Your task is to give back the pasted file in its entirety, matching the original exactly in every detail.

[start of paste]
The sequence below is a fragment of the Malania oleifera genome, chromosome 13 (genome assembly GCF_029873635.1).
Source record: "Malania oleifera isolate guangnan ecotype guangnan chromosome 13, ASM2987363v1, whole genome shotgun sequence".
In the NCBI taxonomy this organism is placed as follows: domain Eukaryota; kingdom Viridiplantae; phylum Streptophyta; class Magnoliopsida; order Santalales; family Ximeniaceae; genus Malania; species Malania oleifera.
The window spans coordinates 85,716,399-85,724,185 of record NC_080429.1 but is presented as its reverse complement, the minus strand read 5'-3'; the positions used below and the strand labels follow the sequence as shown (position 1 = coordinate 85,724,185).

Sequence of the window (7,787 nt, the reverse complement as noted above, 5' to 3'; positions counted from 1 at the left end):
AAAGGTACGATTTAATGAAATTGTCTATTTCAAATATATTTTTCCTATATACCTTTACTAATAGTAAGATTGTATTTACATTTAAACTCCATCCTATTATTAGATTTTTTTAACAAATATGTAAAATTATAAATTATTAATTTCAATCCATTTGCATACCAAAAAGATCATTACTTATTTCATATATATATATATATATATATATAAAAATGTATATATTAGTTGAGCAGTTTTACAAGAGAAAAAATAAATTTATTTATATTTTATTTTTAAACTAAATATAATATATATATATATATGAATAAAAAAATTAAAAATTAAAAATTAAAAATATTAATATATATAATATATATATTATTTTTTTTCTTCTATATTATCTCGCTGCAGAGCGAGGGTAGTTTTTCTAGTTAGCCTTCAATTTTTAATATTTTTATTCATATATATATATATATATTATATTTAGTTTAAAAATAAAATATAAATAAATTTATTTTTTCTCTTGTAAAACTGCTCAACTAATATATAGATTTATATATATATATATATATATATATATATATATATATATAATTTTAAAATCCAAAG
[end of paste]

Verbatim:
The sequence below is a fragment of the Malania oleifera genome, chromosome 13 (genome assembly GCF_029873635.1).
Source record: "Malania oleifera isolate guangnan ecotype guangnan chromosome 13, ASM2987363v1, whole genome shotgun sequence".
In the NCBI taxonomy this organism is placed as follows: domain Eukaryota; kingdom Viridiplantae; phylum Streptophyta; class Magnoliopsida; order Santalales; family Ximeniaceae; genus Malania; species Malania oleifera.
The window spans coordinates 85,716,399-85,724,185 of record NC_080429.1 but is presented as its reverse complement, the minus strand read 5'-3'; the positions used below and the strand labels follow the sequence as shown (position 1 = coordinate 85,724,185).

Sequence of the window (7,787 nt, the reverse complement as noted above, 5' to 3'; positions counted from 1 at the left end):
AAAGGTACGATTTAATGAAATTGTCTATTTCAAATATATTTTTCCTATATACCTTTACTAATAGTAAGATTGTATTTACATTTAAACTCCATCCTATTATTAGATTTTTTTAACAAATATGTAAAATTATAAATTATTAATTTCAATCCATTTGCATACCAAAAAGATCATTACTTATTTCATATATATATATATATATATATATAAAAATGTATATATTAGTTGAGCAGTTTTACAAGAGAAAAAATAAATTTATTTATATTTTATTTTTAAACTAAATATAATATATATATATATATGAATAAAAAAATTAAAAATTAAAAATTAAAAATATTAATATATATAATATATATATTATTTTTTTTCTTCTATATTATCTCGCTGCAGAGCGAGGGTAGTTTTTCTAGTTAGCCTTCAATTTTTAATATTTTTATTCATATATATATATATATATTATATTTAGTTTAAAAATAAAATATAAATAAATTTATTTTTTCTCTTGTAAAACTGCTCAACTAATATATAGATTTATATATATATATATATATATATATATATATATATATATAATTTTAAAATCCAAAG